Judge the art, not the artist. That has been the going mantra in certain cultural circles from time immemorial, at once a dignified way of approaching the arts as a purely creative pursuit divorced from moral responsibility, and also an easy method of pretending the more base instincts of humanity simply do not exist. It’s a mental demarcation that’s allowed audiences to enjoy everything from the music of Richard Wagner to the films of Roman Polanski, guilt-free. And now, it’s being used to defend one of the most controversial movies of the year, Nate Parker’s The Birth of a Nation.
First, some background for those who have been blessedly unfamiliar with one of Hollywood’s uglier tales. In 1999, Parker and his Penn State roommate (and Nation co-writer) Jean Celestin were charged with sexually assaulting a fellow student. Parker admitted to having sex with the 18-year-old woman after a night of drinking, but said it was consensual. The woman, whose identity has not been revealed, told police she was unconscious and could not have consented. In 2001, Parker was acquitted. Celestin was found guilty, but appealed and had the verdict thrown out after the woman refused to testify at a second trial in 2005. The story ostensibly ends in 2012, when the woman committed suicide.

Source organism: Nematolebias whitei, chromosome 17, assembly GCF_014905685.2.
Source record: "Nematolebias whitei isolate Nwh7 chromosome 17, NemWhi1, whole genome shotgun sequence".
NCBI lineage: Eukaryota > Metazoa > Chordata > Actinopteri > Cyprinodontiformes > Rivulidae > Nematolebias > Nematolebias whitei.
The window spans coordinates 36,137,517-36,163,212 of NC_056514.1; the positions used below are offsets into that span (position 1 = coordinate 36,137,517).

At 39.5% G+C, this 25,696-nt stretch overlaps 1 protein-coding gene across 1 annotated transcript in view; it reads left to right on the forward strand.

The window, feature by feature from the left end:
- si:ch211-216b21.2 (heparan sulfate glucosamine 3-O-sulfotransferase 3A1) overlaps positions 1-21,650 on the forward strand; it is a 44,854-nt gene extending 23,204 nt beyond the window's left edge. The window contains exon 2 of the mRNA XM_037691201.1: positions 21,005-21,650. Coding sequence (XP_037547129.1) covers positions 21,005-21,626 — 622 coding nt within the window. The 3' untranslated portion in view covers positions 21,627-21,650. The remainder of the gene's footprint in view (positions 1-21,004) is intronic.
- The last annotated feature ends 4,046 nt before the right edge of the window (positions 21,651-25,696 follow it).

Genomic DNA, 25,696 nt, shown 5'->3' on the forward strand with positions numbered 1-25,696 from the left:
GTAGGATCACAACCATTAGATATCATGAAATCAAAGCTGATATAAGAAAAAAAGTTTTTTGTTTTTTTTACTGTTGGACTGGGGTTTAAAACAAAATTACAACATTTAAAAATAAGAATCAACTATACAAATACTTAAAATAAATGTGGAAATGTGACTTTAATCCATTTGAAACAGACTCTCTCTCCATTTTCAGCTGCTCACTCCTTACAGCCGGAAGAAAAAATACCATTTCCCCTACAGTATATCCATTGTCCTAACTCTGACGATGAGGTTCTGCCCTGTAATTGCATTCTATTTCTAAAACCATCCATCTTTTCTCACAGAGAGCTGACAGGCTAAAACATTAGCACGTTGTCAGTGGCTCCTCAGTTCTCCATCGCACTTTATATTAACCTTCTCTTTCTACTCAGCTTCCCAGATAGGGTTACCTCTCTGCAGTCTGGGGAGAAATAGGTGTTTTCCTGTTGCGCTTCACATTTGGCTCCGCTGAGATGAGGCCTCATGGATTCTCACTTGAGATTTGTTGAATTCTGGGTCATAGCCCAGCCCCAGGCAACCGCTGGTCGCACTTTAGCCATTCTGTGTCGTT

The case was not exactly buried, but it was long-forgotten – until, that is, The Birth of a Nation found itself a few months out from wide release and carrying the crushing weight of Oscar buzz. Suddenly, Parker was put under a microscope, as was his film – a biopic of slave Nat Turner, who led a bloody revolt against slave owners in 1830s Virginia – and whose narrative pivots on two scenes of brutal sexual assault.
All of which has forced critics and audiences to scramble toward the old art-versus-artist argument. Can we not simply appreciate Parker’s film without having to play judge and jury on the man’s past? Doesn’t the importance of Turner’s story trump any misgivings we might carry about its chronicler? And why should Parker be the one filmmaker to find himself singled out when the industry consistently celebrates the work of Polanski, or Mel Gibson, or 1,000 other white artists with toxic histories who will never know the struggle of producing movies in the diversity-averse Hollywood system?
These are easy questions to pose, but harder ones to answer – especially when the art in question is written, directed, produced by and starring the same man. The Birth of a Nation is Nate Parker, and Nate Parker is The Birth of a Nation. Knowing about Parker’s legal history – especially his recent comments on it, which range from vaguely apologetic (“I look back on that time as a teenager and can say without hesitation that I should have used more wisdom,” he wrote on Facebook in August) to outright dismissive (“I was falsely accused, I was proven innocent, and I’m not going to apologize for that,” he told Good Morning America this week) – accents every corner of this film, itself a story of guilt, redemption and forgiveness. It is impossible and foolish to pretend otherwise.